Eric Dowling, nicknamed "Digger" for helping excavate tunnels used in the breakout from a World War II German prison camp that became known as the "Great Escape," has died. He was 92.

Dowling played a key role in planning the 1944 escape by 76 prisoners from Stalag Luft III prison near Sagan in eastern Germany — now Zagan, Poland. He forged documents, made maps and helped dig three tunnels code-named Tom, Dick and Harry.

The daring breakout was one of the most celebrated incidents of the war and inspired the 1963 film "The Great Escape" starring Steve McQueen and Richard Attenborough.

All but three of the escapees were recaptured, and 50 of them were shot on the orders of Adolf Hitler to deter future attempts.

Over almost a year, prisoners surreptitiously dug the tunnels 30 feet underground, shored up with bedboards and wired with stolen electrical wire. Tom was discovered by guards and Dick was abandoned, but the 300-foot-long tunnel Harry was eventually completed.

Dowling was not among the more than 200 prisoners chosen by lottery to make the escape attempt on the cold and moonless night of March 24. By the time German guards discovered the breakout, 76 men had crawled free.

Son Peter Dowling said his father died at a nursing home near Bristol in southwest England on July 21, a day before his 93rd birthday. He said his father was not a fan of the movie.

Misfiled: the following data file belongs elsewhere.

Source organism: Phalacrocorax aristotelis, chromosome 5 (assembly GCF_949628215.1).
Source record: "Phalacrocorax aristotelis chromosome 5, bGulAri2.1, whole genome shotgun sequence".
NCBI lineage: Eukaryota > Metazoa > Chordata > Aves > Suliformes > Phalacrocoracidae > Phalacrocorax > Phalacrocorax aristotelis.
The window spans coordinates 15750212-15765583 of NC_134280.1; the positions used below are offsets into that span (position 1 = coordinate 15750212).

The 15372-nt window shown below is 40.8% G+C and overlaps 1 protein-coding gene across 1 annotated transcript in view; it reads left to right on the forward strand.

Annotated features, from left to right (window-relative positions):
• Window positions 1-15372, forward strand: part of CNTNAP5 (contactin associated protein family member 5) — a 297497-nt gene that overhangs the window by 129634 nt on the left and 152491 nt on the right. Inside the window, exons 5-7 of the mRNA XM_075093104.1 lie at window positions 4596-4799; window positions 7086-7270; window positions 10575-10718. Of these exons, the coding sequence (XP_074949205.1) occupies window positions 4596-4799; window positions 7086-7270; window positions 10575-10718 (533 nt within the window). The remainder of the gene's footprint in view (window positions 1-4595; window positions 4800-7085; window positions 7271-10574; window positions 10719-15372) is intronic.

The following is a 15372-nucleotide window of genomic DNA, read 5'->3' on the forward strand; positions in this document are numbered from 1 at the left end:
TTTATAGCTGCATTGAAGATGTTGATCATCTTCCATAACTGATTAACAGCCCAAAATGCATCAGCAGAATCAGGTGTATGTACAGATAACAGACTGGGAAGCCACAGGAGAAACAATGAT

"He wasn't the greatest admirer of Americans and it didn't go down too easily that one of them should be playing the starring role," Dowling said. "Parts of it he acknowledged were quite realistic but then he felt it turned into something that was completely untrue."

In particular, Eric Dowling felt the scene in which McQueen races to freedom on a stolen motorcycle, "was well over the top."

"A lot of the reality of digging tunnels was left out too," his son said.

Many of the film's characters were composites of real people. Peter Dowling said the one that most resembled his father was a flight lieutenant nicknamed "The Forger," played by Donald Pleasance.

Born in southwest England in 1915, Flight Lt. Eric Dowling flew 29 missions as a navigator with the Royal Air Force's Bomber Command. He was shot down in April 1942 and sent to the prison camp for Allied airmen.

After the war Dowling served as an RAF air-accident investigator and later worked for British Aerospace on the supersonic Concorde jet.

Dowling's wife, Agnes Marie, died in 1997. He is survived by his son and a daughter.